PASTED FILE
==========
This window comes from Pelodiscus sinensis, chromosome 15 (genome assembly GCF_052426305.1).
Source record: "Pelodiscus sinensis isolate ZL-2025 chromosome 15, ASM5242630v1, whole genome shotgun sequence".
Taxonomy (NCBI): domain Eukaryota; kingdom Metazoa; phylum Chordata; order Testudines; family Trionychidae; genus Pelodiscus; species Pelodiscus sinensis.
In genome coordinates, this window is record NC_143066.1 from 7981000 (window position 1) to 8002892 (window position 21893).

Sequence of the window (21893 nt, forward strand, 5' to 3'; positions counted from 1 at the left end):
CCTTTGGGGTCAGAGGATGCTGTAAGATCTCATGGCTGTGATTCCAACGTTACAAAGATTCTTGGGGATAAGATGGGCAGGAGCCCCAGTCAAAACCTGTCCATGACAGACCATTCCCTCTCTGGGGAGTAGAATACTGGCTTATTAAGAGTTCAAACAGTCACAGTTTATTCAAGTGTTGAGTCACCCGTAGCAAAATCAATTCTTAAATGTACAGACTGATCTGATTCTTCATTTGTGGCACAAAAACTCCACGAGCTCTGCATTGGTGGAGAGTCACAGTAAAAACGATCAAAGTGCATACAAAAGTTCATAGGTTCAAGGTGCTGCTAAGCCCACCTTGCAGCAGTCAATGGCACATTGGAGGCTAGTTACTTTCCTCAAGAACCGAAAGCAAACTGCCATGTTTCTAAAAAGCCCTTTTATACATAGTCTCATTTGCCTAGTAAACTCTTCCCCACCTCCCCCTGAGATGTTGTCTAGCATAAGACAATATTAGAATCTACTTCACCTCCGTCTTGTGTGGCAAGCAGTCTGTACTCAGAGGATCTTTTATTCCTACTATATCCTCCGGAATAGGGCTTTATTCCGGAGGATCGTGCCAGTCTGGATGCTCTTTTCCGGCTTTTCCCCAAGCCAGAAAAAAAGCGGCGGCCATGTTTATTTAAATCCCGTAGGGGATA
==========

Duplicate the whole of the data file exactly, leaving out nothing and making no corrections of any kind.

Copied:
This window comes from Pelodiscus sinensis, chromosome 15 (genome assembly GCF_052426305.1).
Source record: "Pelodiscus sinensis isolate ZL-2025 chromosome 15, ASM5242630v1, whole genome shotgun sequence".
Taxonomy (NCBI): domain Eukaryota; kingdom Metazoa; phylum Chordata; order Testudines; family Trionychidae; genus Pelodiscus; species Pelodiscus sinensis.
In genome coordinates, this window is record NC_143066.1 from 7981000 (window position 1) to 8002892 (window position 21893).

Sequence of the window (21893 nt, forward strand, 5' to 3'; positions counted from 1 at the left end):
CCTTTGGGGTCAGAGGATGCTGTAAGATCTCATGGCTGTGATTCCAACGTTACAAAGATTCTTGGGGATAAGATGGGCAGGAGCCCCAGTCAAAACCTGTCCATGACAGACCATTCCCTCTCTGGGGAGTAGAATACTGGCTTATTAAGAGTTCAAACAGTCACAGTTTATTCAAGTGTTGAGTCACCCGTAGCAAAATCAATTCTTAAATGTACAGACTGATCTGATTCTTCATTTGTGGCACAAAAACTCCACGAGCTCTGCATTGGTGGAGAGTCACAGTAAAAACGATCAAAGTGCATACAAAAGTTCATAGGTTCAAGGTGCTGCTAAGCCCACCTTGCAGCAGTCAATGGCACATTGGAGGCTAGTTACTTTCCTCAAGAACCGAAAGCAAACTGCCATGTTTCTAAAAAGCCCTTTTATACATAGTCTCATTTGCCTAGTAAACTCTTCCCCACCTCCCCCTGAGATGTTGTCTAGCATAAGACAATATTAGAATCTACTTCACCTCCGTCTTGTGTGGCAAGCAGTCTGTACTCAGAGGATCTTTTATTCCTACTATATCCTCCGGAATAGGGCTTTATTCCGGAGGATCGTGCCAGTCTGGATGCTCTTTTCCGGCTTTTCCCCAAGCCAGAAAAAAAGCGGCGGCCATGTTTATTTAAATCCCGTAGGGGATA